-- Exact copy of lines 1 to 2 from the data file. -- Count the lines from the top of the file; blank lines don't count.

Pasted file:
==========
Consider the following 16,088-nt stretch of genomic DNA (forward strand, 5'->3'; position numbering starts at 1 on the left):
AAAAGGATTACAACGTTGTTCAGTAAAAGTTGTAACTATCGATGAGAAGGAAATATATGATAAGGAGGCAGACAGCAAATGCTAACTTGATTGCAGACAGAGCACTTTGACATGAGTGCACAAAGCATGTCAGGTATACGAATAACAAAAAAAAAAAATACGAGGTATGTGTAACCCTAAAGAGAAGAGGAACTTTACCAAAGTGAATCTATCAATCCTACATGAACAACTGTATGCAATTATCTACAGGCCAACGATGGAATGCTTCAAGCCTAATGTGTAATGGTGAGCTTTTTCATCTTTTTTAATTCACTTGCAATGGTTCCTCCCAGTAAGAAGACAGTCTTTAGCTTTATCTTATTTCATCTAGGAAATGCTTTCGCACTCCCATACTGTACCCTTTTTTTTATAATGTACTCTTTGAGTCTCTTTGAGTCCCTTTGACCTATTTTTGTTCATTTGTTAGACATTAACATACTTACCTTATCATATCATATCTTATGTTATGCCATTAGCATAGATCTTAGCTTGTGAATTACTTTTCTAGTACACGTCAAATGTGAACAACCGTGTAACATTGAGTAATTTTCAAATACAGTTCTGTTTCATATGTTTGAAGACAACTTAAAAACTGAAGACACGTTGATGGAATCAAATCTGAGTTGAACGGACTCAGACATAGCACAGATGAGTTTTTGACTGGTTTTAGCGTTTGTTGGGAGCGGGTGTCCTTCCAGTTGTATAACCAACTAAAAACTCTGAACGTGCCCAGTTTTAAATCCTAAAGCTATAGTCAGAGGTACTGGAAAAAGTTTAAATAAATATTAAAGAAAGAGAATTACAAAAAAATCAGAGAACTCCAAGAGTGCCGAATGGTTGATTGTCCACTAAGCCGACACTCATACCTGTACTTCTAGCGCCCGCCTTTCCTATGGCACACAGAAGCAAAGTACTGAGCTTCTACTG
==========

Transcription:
Consider the following 16,088-nt stretch of genomic DNA (forward strand, 5'->3'; position numbering starts at 1 on the left):
AAAAGGATTACAACGTTGTTCAGTAAAAGTTGTAACTATCGATGAGAAGGAAATATATGATAAGGAGGCAGACAGCAAATGCTAACTTGATTGCAGACAGAGCACTTTGACATGAGTGCACAAAGCATGTCAGGTATACGAATAACAAAAAAAAAAAATACGAGGTATGTGTAACCCTAAAGAGAAGAGGAACTTTACCAAAGTGAATCTATCAATCCTACATGAACAACTGTATGCAATTATCTACAGGCCAACGATGGAATGCTTCAAGCCTAATGTGTAATGGTGAGCTTTTTCATCTTTTTTAATTCACTTGCAATGGTTCCTCCCAGTAAGAAGACAGTCTTTAGCTTTATCTTATTTCATCTAGGAAATGCTTTCGCACTCCCATACTGTACCCTTTTTTTTATAATGTACTCTTTGAGTCTCTTTGAGTCCCTTTGACCTATTTTTGTTCATTTGTTAGACATTAACATACTTACCTTATCATATCATATCTTATGTTATGCCATTAGCATAGATCTTAGCTTGTGAATTACTTTTCTAGTACACGTCAAATGTGAACAACCGTGTAACATTGAGTAATTTTCAAATACAGTTCTGTTTCATATGTTTGAAGACAACTTAAAAACTGAAGACACGTTGATGGAATCAAATCTGAGTTGAACGGACTCAGACATAGCACAGATGAGTTTTTGACTGGTTTTAGCGTTTGTTGGGAGCGGGTGTCCTTCCAGTTGTATAACCAACTAAAAACTCTGAACGTGCCCAGTTTTAAATCCTAAAGCTATAGTCAGAGGTACTGGAAAAAGTTTAAATAAATATTAAAGAAAGAGAATTACAAAAAAATCAGAGAACTCCAAGAGTGCCGAATGGTTGATTGTCCACTAAGCCGACACTCATACCTGTACTTCTAGCGCCCGCCTTTCCTATGGCACACAGAAGCAAAGTACTGAGCTTCTACTG